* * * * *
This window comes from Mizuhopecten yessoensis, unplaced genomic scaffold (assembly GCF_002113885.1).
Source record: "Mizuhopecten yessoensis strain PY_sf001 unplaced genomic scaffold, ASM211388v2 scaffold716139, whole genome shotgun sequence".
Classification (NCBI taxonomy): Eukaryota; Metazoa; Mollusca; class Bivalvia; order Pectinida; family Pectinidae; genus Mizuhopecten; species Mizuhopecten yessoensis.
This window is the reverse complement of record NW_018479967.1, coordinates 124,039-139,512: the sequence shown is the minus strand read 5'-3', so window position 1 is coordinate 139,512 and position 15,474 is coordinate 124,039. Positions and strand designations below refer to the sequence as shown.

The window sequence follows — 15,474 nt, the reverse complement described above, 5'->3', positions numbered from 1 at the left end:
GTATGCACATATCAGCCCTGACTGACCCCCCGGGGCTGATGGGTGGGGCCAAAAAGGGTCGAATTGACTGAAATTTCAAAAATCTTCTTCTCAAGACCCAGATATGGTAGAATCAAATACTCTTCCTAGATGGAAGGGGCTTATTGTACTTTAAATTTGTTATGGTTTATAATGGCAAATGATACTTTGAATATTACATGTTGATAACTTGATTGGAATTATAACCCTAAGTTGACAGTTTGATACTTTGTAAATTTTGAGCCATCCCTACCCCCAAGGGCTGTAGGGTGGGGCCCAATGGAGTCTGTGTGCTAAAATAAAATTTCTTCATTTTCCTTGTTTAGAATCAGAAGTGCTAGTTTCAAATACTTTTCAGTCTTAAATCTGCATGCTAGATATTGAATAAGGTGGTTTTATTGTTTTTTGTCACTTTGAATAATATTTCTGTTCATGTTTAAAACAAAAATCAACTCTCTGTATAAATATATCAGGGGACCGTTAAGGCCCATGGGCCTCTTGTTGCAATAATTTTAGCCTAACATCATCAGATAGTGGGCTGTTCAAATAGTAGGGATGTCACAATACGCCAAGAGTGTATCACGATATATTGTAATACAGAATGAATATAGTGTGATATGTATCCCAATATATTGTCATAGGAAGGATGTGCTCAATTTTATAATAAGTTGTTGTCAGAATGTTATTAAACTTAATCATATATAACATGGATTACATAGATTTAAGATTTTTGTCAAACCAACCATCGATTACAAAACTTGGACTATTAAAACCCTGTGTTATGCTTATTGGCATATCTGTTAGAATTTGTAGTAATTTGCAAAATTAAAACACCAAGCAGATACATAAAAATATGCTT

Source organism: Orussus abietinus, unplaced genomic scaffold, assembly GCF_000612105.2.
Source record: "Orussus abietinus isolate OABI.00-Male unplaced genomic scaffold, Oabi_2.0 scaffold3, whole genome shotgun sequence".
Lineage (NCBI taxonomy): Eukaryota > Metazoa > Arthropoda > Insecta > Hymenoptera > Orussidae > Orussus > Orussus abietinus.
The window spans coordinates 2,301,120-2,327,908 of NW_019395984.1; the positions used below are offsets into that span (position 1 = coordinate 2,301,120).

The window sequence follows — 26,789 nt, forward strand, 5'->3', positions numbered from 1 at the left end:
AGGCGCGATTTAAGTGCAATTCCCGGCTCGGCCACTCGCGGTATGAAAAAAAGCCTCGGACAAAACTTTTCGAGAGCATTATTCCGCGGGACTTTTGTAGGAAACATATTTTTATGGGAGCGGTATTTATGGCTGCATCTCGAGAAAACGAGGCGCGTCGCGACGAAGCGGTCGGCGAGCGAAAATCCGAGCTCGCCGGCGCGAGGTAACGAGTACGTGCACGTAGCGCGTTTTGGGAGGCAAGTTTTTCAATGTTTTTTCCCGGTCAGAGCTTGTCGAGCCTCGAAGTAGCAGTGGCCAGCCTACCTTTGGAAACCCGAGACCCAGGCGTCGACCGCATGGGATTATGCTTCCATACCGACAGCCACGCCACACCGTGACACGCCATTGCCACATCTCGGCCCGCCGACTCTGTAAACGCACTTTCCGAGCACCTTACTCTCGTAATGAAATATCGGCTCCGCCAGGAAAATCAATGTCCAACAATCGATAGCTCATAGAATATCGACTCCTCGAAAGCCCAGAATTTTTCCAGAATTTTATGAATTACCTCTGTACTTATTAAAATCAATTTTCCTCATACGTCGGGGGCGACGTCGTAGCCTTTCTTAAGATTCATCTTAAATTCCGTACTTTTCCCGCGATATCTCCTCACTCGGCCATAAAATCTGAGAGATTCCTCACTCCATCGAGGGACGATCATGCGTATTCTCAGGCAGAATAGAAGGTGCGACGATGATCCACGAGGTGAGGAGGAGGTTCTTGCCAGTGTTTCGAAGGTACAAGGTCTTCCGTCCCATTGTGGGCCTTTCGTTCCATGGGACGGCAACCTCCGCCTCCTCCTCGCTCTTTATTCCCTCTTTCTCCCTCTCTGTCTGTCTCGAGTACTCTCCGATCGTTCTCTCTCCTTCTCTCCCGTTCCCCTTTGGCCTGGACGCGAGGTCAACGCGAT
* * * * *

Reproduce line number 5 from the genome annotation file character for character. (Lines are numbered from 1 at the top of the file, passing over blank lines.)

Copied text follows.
The window sequence follows — 15,474 nt, the reverse complement described above, 5'->3', positions numbered from 1 at the left end: